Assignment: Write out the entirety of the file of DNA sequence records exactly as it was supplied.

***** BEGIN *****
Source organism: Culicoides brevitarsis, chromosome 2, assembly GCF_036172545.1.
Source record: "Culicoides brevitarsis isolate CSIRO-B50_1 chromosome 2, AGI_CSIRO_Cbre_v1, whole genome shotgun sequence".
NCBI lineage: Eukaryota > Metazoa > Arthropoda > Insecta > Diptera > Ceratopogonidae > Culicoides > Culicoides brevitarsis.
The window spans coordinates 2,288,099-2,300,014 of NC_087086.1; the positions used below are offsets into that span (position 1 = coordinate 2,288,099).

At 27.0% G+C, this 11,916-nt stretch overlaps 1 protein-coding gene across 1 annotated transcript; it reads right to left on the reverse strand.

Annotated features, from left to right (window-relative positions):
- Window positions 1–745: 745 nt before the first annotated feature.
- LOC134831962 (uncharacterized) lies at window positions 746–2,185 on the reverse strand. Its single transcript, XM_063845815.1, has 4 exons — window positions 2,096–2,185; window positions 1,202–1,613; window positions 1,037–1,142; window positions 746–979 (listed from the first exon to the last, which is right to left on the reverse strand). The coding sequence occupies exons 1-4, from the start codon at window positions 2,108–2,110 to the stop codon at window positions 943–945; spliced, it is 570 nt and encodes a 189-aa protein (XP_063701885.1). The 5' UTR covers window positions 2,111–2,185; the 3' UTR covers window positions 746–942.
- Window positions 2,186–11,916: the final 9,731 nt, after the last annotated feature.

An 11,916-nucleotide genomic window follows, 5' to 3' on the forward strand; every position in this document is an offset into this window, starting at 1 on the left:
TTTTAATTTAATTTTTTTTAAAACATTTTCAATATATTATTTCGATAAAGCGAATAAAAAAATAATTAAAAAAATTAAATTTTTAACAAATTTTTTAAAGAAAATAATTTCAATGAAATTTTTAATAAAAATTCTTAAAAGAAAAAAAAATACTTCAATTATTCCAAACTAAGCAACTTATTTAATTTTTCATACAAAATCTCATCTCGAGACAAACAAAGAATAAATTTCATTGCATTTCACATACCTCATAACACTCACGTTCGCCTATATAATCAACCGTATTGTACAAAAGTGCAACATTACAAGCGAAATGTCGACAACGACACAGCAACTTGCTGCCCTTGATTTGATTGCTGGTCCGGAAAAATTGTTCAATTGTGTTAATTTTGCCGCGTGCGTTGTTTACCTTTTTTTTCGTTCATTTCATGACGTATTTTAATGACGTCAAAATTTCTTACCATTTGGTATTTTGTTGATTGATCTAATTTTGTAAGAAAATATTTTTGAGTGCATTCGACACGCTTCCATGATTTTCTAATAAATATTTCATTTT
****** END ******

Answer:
Source organism: Culicoides brevitarsis, chromosome 2, assembly GCF_036172545.1.
Source record: "Culicoides brevitarsis isolate CSIRO-B50_1 chromosome 2, AGI_CSIRO_Cbre_v1, whole genome shotgun sequence".
NCBI lineage: Eukaryota > Metazoa > Arthropoda > Insecta > Diptera > Ceratopogonidae > Culicoides > Culicoides brevitarsis.
The window spans coordinates 2,288,099-2,300,014 of NC_087086.1; the positions used below are offsets into that span (position 1 = coordinate 2,288,099).

At 27.0% G+C, this 11,916-nt stretch overlaps 1 protein-coding gene across 1 annotated transcript; it reads right to left on the reverse strand.

Annotated features, from left to right (window-relative positions):
- Window positions 1–745: 745 nt before the first annotated feature.
- LOC134831962 (uncharacterized) lies at window positions 746–2,185 on the reverse strand. Its single transcript, XM_063845815.1, has 4 exons — window positions 2,096–2,185; window positions 1,202–1,613; window positions 1,037–1,142; window positions 746–979 (listed from the first exon to the last, which is right to left on the reverse strand). The coding sequence occupies exons 1-4, from the start codon at window positions 2,108–2,110 to the stop codon at window positions 943–945; spliced, it is 570 nt and encodes a 189-aa protein (XP_063701885.1). The 5' UTR covers window positions 2,111–2,185; the 3' UTR covers window positions 746–942.
- Window positions 2,186–11,916: the final 9,731 nt, after the last annotated feature.

An 11,916-nucleotide genomic window follows, 5' to 3' on the forward strand; every position in this document is an offset into this window, starting at 1 on the left:
TTTTAATTTAATTTTTTTTAAAACATTTTCAATATATTATTTCGATAAAGCGAATAAAAAAATAATTAAAAAAATTAAATTTTTAACAAATTTTTTAAAGAAAATAATTTCAATGAAATTTTTAATAAAAATTCTTAAAAGAAAAAAAAATACTTCAATTATTCCAAACTAAGCAACTTATTTAATTTTTCATACAAAATCTCATCTCGAGACAAACAAAGAATAAATTTCATTGCATTTCACATACCTCATAACACTCACGTTCGCCTATATAATCAACCGTATTGTACAAAAGTGCAACATTACAAGCGAAATGTCGACAACGACACAGCAACTTGCTGCCCTTGATTTGATTGCTGGTCCGGAAAAATTGTTCAATTGTGTTAATTTTGCCGCGTGCGTTGTTTACCTTTTTTTTCGTTCATTTCATGACGTATTTTAATGACGTCAAAATTTCTTACCATTTGGTATTTTGTTGATTGATCTAATTTTGTAAGAAAATATTTTTGAGTGCATTCGACACGCTTCCATGATTTTCTAATAAATATTTCATTTT